Two Turkish-American men involved in a brawl at the Turkish Embassy earlier this year pleaded not guilty to assault charges in a Washington, D.C., courtroom Thursday.
Sinan Narin of Virginia and Eyup Yildirim of New Jersey faced charges of felony aggravated assault as well as making assault threats.
Court documents from Thursday indicate the men both entered pleas of not guilty and asked for a jury trial.
Eighteen people, many of whom were members of the Turkish ambassador’s security detail, were indicted for allegedly attacking protesters outside the ambassador’s residence on May 16. All 18 were charged with conspiracy to commit a crime of violence, a felony punishable by a maximum of 15 years in prison. Several faced additional charges of assault with a deadly weapon.
D.C. police have arrested four suspects with U.S. addresses, including including Narin and Yildirim; but warrants are still out for 14 Turkish security officers.
Another suspect — Ayten Necmi of New York — is due in court September 22, while the case of the fourth detainee, Jalal Kheirabaoi of Virginia, has been dismissed.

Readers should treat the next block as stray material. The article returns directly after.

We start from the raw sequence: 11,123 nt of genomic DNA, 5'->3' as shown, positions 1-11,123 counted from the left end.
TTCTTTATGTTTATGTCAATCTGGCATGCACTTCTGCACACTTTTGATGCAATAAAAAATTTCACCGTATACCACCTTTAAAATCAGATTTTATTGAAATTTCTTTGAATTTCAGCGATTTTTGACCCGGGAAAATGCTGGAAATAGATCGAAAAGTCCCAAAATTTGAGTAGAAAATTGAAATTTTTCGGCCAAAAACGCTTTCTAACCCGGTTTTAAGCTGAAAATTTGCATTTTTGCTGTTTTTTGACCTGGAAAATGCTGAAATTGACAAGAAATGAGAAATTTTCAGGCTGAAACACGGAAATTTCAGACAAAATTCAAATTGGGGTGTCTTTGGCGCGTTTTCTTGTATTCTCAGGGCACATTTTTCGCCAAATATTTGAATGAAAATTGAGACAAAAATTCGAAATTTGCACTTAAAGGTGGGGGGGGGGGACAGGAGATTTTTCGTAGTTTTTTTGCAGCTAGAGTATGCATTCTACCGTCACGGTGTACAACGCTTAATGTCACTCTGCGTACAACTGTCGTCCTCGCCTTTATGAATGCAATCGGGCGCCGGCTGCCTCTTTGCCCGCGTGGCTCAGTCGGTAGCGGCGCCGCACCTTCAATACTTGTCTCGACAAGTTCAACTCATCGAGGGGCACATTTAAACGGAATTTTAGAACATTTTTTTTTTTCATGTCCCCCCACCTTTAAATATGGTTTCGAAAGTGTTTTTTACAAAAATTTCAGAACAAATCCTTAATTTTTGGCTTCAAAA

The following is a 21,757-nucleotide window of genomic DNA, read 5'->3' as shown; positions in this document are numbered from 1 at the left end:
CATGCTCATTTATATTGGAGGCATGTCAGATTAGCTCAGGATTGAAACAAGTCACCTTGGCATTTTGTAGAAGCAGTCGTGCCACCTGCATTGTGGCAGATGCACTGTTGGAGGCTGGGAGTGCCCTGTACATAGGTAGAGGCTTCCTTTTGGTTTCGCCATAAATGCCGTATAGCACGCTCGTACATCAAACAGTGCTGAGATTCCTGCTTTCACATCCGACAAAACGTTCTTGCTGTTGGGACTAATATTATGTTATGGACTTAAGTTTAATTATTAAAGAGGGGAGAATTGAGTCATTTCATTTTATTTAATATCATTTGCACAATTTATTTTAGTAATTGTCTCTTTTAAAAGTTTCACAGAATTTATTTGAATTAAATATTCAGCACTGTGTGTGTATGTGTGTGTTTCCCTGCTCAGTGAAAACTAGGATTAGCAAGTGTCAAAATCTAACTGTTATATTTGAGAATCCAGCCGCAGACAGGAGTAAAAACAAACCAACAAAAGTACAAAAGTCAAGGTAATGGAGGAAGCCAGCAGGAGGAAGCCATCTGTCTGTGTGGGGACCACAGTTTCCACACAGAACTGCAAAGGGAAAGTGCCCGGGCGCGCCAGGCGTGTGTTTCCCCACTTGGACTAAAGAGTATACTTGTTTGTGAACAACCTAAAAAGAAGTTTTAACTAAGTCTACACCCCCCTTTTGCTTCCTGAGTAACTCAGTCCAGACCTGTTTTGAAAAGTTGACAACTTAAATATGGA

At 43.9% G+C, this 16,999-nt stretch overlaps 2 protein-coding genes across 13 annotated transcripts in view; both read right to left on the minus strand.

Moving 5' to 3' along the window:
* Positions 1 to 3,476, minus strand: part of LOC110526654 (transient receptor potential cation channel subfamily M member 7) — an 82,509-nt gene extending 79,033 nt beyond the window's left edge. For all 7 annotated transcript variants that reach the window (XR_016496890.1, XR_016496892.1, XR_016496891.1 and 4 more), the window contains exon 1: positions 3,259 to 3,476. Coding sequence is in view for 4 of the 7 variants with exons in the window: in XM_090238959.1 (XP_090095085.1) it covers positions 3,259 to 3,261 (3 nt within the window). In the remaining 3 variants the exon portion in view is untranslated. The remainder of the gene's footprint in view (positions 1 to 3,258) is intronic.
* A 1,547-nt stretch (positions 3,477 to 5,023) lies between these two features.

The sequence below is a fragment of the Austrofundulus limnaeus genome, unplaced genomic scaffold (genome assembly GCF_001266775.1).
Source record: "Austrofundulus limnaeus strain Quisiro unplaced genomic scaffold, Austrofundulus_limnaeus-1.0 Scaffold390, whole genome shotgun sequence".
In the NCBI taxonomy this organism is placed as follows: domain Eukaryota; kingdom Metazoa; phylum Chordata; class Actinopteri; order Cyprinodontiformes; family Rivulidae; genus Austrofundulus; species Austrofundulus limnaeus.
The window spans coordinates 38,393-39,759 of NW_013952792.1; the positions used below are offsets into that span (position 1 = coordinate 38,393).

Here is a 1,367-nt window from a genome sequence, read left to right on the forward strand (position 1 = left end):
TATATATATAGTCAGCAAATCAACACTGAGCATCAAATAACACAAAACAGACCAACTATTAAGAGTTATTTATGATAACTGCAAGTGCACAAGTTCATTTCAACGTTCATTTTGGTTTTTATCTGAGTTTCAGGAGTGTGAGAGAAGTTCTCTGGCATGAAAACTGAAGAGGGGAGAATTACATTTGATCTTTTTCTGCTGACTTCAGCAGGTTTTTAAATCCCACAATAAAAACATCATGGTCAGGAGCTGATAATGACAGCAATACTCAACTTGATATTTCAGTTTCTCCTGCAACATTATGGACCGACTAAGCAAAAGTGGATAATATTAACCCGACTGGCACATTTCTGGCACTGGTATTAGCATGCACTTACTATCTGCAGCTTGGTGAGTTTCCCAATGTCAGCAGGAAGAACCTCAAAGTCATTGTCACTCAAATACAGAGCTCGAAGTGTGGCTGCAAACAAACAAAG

The brawl took place outside the residence of Turkey’s ambassador to Washington shortly after U.S. President Donald Trump met with Turkish President Recep Tayyip Erdogan at the White House.
Video of the protest recorded by VOA’s Turkish service shows what appear to be security guards and some Erdogan supporters attacking a small group of demonstrators.
Men in dark suits and others were recorded repeatedly kicking one woman as she was curled up on a sidewalk. Another wrenched a woman’s neck and threw her to the ground. A man with a bullhorn was repeatedly kicked in the face.
After police officers struggled to protect the protesters and ordered the attackers to retreat, several suspects dodged the officers and continued the attacks.
The Turkish Embassy claimed that Erdogan’s bodyguards were acting in “self-defense” during the incident, and that the protesters were affiliated with the Turkish left wing PKK or Kurdistan Workers’ Party.
The PKK has waged a three-decade long insurgency in southeast Turkey.